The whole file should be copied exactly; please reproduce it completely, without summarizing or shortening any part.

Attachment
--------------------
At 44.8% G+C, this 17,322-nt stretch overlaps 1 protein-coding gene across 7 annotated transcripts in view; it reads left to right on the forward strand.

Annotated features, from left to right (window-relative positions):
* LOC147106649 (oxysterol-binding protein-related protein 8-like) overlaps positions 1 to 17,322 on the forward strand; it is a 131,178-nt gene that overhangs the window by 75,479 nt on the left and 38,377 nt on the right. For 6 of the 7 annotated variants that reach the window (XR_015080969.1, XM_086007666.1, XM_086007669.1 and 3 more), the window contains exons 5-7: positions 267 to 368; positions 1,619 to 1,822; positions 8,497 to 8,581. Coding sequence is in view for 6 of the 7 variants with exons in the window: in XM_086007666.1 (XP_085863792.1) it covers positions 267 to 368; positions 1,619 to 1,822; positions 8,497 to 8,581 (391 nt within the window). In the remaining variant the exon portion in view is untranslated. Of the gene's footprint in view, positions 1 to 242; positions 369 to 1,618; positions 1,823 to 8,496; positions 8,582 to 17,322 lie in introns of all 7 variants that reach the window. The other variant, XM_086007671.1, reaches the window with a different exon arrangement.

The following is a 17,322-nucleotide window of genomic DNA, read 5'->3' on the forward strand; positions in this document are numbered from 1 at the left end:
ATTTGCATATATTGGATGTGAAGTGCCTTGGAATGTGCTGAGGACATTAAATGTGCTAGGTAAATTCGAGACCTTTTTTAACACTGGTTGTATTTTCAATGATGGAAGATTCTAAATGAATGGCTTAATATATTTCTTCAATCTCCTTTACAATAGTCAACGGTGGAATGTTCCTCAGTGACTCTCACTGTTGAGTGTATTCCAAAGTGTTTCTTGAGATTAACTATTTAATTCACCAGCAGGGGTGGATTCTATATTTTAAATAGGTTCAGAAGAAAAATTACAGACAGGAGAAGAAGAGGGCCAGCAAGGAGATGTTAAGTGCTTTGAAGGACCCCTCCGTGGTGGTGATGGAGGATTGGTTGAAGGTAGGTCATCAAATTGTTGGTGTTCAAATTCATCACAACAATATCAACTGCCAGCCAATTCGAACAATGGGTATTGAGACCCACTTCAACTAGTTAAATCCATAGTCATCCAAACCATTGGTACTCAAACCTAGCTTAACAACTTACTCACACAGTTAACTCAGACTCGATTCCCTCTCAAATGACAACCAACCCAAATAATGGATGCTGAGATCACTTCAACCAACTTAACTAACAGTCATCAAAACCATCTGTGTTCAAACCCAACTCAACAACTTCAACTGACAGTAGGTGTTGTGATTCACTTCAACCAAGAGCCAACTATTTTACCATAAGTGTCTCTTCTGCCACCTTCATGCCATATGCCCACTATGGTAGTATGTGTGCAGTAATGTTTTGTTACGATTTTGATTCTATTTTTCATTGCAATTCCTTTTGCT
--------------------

At 44.8% G+C, this 17,322-nt stretch overlaps 1 protein-coding gene across 7 annotated transcripts in view; it reads left to right on the forward strand.

Annotated features, from left to right (window-relative positions):
* LOC147106649 (oxysterol-binding protein-related protein 8-like) overlaps positions 1 to 17,322 on the forward strand; it is a 131,178-nt gene that overhangs the window by 75,479 nt on the left and 38,377 nt on the right. For 6 of the 7 annotated variants that reach the window (XR_015080969.1, XM_086007666.1, XM_086007669.1 and 3 more), the window contains exons 5-7: positions 267 to 368; positions 1,619 to 1,822; positions 8,497 to 8,581. Coding sequence is in view for 6 of the 7 variants with exons in the window: in XM_086007666.1 (XP_085863792.1) it covers positions 267 to 368; positions 1,619 to 1,822; positions 8,497 to 8,581 (391 nt within the window). In the remaining variant the exon portion in view is untranslated. Of the gene's footprint in view, positions 1 to 242; positions 369 to 1,618; positions 1,823 to 8,496; positions 8,582 to 17,322 lie in introns of all 7 variants that reach the window. The other variant, XM_086007671.1, reaches the window with a different exon arrangement.

The following is a 17,322-nucleotide window of genomic DNA, read 5'->3' on the forward strand; positions in this document are numbered from 1 at the left end:
ATTTGCATATATTGGATGTGAAGTGCCTTGGAATGTGCTGAGGACATTAAATGTGCTAGGTAAATTCGAGACCTTTTTTAACACTGGTTGTATTTTCAATGATGGAAGATTCTAAATGAATGGCTTAATATATTTCTTCAATCTCCTTTACAATAGTCAACGGTGGAATGTTCCTCAGTGACTCTCACTGTTGAGTGTATTCCAAAGTGTTTCTTGAGATTAACTATTTAATTCACCAGCAGGGGTGGATTCTATATTTTAAATAGGTTCAGAAGAAAAATTACAGACAGGAGAAGAAGAGGGCCAGCAAGGAGATGTTAAGTGCTTTGAAGGACCCCTCCGTGGTGGTGATGGAGGATTGGTTGAAGGTAGGTCATCAAATTGTTGGTGTTCAAATTCATCACAACAATATCAACTGCCAGCCAATTCGAACAATGGGTATTGAGACCCACTTCAACTAGTTAAATCCATAGTCATCCAAACCATTGGTACTCAAACCTAGCTTAACAACTTACTCACACAGTTAACTCAGACTCGATTCCCTCTCAAATGACAACCAACCCAAATAATGGATGCTGAGATCACTTCAACCAACTTAACTAACAGTCATCAAAACCATCTGTGTTCAAACCCAACTCAACAACTTCAACTGACAGTAGGTGTTGTGATTCACTTCAACCAAGAGCCAACTATTTTACCATAAGTGTCTCTTCTGCCACCTTCATGCCATATGCCCACTATGGTAGTATGTGTGCAGTAATGTTTTGTTACGATTTTGATTCTATTTTTCATTGCAATTCCTTTTGCT